tv Special Public Utilities Commission SFGTV July 18, 2021 6:00pm-9:01pm PDT
the san francisco department of public health and governor newsom and mayor breed, this meeting is held teleconference -- please be aware there's a brief time lag between the meeting and what is viewed on sfgtv. i want to thank staff for their assistance during the meeting. since this is a special meeting of the sfpuc, there will not be a public comment period. the public comment will be called for the item on the agenda by dialling 415-655-0001, meeting id 187 655 2935, pound, pound. to raise your hand to speak, star 3. limit your comments to the topic of the agenda item being discussed and if you don't stay on the topic, the chair can
interrupt and ask you to limit the comment. refrain from the use of profanity, address your remarks to the commission as a whole and not individual commissioners or staff. commissioner paulson is attending the meeting. thank you. >> thank you. today we're going to hold our special session on land management as you know, we have had three of these workshops and this is the fourth one. we will continuing our discussions around how we can sort of embrace the 21st century in the right way and how we're going to deal with the challenges that lie ahead and we're partly way through the 21st century and almost 100% still depend on the model built and designed in the past century
based on different climate conditions and different social and economic values. as we are grappling with the impacts of climate change, dryer and hotter climate, wildfires, flooding and also the aging infrastructure, population growth and environmental regulations, the question becomes how we're going to transition as a sector and utility. we want to change the equation that we used to manage our agency when it comes to water supply and demand. instead of demand growth, the question is can we try to better understand -- sort of understand the demand dynamics and how we are changing the way we do things in this century.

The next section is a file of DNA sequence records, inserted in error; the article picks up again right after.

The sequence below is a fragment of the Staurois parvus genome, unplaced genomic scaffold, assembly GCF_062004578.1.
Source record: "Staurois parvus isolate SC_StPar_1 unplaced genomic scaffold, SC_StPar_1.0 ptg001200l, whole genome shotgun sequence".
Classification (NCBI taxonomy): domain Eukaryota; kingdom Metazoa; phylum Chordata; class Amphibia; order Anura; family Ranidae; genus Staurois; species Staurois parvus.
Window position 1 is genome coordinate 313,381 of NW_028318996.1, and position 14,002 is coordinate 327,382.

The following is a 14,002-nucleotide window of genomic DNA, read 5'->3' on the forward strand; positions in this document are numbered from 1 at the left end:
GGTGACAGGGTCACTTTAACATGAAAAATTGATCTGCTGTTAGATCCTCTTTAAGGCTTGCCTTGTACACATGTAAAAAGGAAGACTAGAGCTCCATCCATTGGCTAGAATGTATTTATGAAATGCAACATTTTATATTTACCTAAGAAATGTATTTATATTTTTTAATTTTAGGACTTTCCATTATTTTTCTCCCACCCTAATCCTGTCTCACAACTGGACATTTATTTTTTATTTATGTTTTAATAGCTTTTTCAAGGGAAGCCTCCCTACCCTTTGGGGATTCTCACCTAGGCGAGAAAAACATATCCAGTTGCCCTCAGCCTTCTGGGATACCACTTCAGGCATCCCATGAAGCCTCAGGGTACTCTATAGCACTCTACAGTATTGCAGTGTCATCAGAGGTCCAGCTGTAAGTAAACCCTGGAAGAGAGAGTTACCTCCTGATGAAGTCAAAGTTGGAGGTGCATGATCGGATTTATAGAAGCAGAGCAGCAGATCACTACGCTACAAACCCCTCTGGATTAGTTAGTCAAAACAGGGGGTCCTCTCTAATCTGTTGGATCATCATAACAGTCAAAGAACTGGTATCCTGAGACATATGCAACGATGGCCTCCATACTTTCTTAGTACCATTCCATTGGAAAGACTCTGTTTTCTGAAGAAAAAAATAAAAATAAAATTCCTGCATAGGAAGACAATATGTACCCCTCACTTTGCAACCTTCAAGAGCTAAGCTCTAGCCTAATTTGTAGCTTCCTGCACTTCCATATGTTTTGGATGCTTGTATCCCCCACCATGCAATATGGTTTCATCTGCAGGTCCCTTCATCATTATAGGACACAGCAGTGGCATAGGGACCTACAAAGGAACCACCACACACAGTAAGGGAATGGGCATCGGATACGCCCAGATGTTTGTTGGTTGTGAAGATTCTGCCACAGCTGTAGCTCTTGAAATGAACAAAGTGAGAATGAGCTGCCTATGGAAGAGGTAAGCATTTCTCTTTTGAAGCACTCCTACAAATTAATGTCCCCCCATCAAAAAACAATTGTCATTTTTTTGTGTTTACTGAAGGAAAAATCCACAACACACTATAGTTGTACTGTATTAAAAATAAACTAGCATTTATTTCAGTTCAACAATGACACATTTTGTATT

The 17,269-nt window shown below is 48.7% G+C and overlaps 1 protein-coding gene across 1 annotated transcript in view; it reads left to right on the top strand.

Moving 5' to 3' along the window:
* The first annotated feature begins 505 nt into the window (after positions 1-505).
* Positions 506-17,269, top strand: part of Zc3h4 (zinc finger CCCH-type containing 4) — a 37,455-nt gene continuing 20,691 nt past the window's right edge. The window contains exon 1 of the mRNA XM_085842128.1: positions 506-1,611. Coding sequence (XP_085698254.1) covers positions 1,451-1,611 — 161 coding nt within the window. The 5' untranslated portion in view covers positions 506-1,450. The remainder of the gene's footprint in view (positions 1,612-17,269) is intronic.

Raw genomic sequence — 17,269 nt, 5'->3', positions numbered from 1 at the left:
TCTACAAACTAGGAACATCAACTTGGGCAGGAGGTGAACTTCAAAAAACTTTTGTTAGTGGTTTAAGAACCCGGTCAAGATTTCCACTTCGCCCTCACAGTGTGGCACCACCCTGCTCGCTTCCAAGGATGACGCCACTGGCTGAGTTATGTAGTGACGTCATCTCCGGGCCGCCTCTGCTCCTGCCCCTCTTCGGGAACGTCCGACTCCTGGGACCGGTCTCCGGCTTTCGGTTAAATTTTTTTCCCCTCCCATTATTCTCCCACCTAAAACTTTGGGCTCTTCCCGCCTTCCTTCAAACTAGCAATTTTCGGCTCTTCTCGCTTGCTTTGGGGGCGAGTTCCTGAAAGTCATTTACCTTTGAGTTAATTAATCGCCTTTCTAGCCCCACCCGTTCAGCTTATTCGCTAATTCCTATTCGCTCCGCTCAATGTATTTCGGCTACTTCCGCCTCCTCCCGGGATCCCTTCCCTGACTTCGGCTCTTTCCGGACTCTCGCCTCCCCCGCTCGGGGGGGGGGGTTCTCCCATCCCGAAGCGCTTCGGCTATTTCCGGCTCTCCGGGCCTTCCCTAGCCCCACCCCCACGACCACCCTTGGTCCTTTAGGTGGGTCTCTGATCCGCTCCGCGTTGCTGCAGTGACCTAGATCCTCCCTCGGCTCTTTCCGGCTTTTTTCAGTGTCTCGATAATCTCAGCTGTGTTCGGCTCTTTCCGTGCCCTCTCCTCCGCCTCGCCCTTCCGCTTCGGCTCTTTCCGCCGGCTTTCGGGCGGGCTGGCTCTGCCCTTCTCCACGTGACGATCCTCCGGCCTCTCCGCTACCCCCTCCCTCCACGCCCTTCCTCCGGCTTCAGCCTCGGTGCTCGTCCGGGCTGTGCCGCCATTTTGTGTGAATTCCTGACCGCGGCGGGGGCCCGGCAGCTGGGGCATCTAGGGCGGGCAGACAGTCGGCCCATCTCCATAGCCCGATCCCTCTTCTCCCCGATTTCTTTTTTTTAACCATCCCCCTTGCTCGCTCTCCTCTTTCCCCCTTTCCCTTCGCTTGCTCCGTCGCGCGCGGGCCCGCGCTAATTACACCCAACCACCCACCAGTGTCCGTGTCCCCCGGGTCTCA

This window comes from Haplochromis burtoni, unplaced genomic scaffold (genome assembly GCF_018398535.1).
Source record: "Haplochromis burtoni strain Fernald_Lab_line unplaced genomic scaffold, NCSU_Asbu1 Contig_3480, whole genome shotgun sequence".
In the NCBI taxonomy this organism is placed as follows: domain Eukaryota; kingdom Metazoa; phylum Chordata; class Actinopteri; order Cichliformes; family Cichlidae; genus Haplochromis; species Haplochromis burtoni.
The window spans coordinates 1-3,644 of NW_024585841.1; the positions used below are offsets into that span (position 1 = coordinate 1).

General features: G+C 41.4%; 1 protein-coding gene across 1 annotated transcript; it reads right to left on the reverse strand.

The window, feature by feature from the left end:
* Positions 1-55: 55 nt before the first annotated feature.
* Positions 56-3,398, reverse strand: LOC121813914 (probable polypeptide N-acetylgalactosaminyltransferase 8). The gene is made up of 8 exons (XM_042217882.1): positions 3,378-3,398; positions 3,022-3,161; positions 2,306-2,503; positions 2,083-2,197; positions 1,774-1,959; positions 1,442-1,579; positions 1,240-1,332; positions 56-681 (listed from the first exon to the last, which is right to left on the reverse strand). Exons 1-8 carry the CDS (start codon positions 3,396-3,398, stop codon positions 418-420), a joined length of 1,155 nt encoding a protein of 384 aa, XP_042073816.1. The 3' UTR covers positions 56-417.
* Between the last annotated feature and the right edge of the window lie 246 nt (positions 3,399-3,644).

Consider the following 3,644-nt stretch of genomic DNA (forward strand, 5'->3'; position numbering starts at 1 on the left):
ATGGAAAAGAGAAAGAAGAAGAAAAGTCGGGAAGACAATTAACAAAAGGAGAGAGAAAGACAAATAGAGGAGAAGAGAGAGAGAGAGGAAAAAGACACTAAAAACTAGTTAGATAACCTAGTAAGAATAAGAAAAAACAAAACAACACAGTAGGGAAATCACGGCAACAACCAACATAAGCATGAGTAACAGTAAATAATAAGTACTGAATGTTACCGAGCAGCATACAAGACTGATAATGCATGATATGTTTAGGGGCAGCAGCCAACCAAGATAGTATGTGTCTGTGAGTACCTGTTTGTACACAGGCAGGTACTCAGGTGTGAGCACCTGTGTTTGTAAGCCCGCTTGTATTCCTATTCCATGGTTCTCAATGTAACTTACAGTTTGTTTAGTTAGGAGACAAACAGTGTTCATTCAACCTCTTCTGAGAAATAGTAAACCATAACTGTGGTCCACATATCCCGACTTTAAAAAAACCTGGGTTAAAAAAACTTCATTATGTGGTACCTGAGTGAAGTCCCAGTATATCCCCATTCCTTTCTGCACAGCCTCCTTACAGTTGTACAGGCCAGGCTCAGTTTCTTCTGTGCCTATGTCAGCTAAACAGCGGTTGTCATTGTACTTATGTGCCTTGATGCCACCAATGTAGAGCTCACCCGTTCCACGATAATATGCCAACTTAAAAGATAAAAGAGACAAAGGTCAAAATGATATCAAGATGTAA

and these can be short term and long-term. over the past few decades as many of you know, the population of the region has doubled and our water use has not changed or actually reduced in some parts. and this is accomplished due to basically a lot of efforts around better plumbing and standards around -- standards and codes around plumbing and technological advancements we have seen over the past few decades. however, various climatic and social structures have impacted the water demand in so many ways. thinking about different droughts that come and go and changes the way we use water and the current pandemic we are still trying to get ourselves out of has definitely changed the way we use water. another part of this whole